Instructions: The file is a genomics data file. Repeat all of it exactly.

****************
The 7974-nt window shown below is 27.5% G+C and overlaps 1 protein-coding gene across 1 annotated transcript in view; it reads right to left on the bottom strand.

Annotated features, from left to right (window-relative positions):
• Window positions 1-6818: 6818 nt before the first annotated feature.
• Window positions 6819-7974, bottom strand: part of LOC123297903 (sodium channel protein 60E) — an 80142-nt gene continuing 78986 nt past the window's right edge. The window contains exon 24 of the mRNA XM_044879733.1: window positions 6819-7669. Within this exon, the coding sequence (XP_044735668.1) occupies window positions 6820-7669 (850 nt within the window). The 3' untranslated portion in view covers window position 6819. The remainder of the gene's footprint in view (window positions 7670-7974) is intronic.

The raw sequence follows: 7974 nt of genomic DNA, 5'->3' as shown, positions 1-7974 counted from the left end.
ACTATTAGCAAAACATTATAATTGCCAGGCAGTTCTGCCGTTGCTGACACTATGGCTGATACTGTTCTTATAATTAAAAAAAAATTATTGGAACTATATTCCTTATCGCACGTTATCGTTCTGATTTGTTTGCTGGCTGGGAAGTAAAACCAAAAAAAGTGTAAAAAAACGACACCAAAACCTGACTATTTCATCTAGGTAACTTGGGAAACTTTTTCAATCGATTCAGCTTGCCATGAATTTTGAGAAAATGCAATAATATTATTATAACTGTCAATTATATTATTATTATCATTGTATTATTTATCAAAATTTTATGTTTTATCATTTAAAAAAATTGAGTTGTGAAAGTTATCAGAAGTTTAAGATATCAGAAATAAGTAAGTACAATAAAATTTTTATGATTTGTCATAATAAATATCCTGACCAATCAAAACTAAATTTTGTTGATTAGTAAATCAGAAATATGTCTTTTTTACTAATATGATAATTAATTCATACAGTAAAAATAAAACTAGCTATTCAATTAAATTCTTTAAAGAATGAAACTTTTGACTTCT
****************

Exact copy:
The 7974-nt window shown below is 27.5% G+C and overlaps 1 protein-coding gene across 1 annotated transcript in view; it reads right to left on the bottom strand.

Annotated features, from left to right (window-relative positions):
• Window positions 1-6818: 6818 nt before the first annotated feature.
• Window positions 6819-7974, bottom strand: part of LOC123297903 (sodium channel protein 60E) — an 80142-nt gene continuing 78986 nt past the window's right edge. The window contains exon 24 of the mRNA XM_044879733.1: window positions 6819-7669. Within this exon, the coding sequence (XP_044735668.1) occupies window positions 6820-7669 (850 nt within the window). The 3' untranslated portion in view covers window position 6819. The remainder of the gene's footprint in view (window positions 7670-7974) is intronic.

The raw sequence follows: 7974 nt of genomic DNA, 5'->3' as shown, positions 1-7974 counted from the left end.
ACTATTAGCAAAACATTATAATTGCCAGGCAGTTCTGCCGTTGCTGACACTATGGCTGATACTGTTCTTATAATTAAAAAAAAATTATTGGAACTATATTCCTTATCGCACGTTATCGTTCTGATTTGTTTGCTGGCTGGGAAGTAAAACCAAAAAAAGTGTAAAAAAACGACACCAAAACCTGACTATTTCATCTAGGTAACTTGGGAAACTTTTTCAATCGATTCAGCTTGCCATGAATTTTGAGAAAATGCAATAATATTATTATAACTGTCAATTATATTATTATTATCATTGTATTATTTATCAAAATTTTATGTTTTATCATTTAAAAAAATTGAGTTGTGAAAGTTATCAGAAGTTTAAGATATCAGAAATAAGTAAGTACAATAAAATTTTTATGATTTGTCATAATAAATATCCTGACCAATCAAAACTAAATTTTGTTGATTAGTAAATCAGAAATATGTCTTTTTTACTAATATGATAATTAATTCATACAGTAAAAATAAAACTAGCTATTCAATTAAATTCTTTAAAGAATGAAACTTTTGACTTCT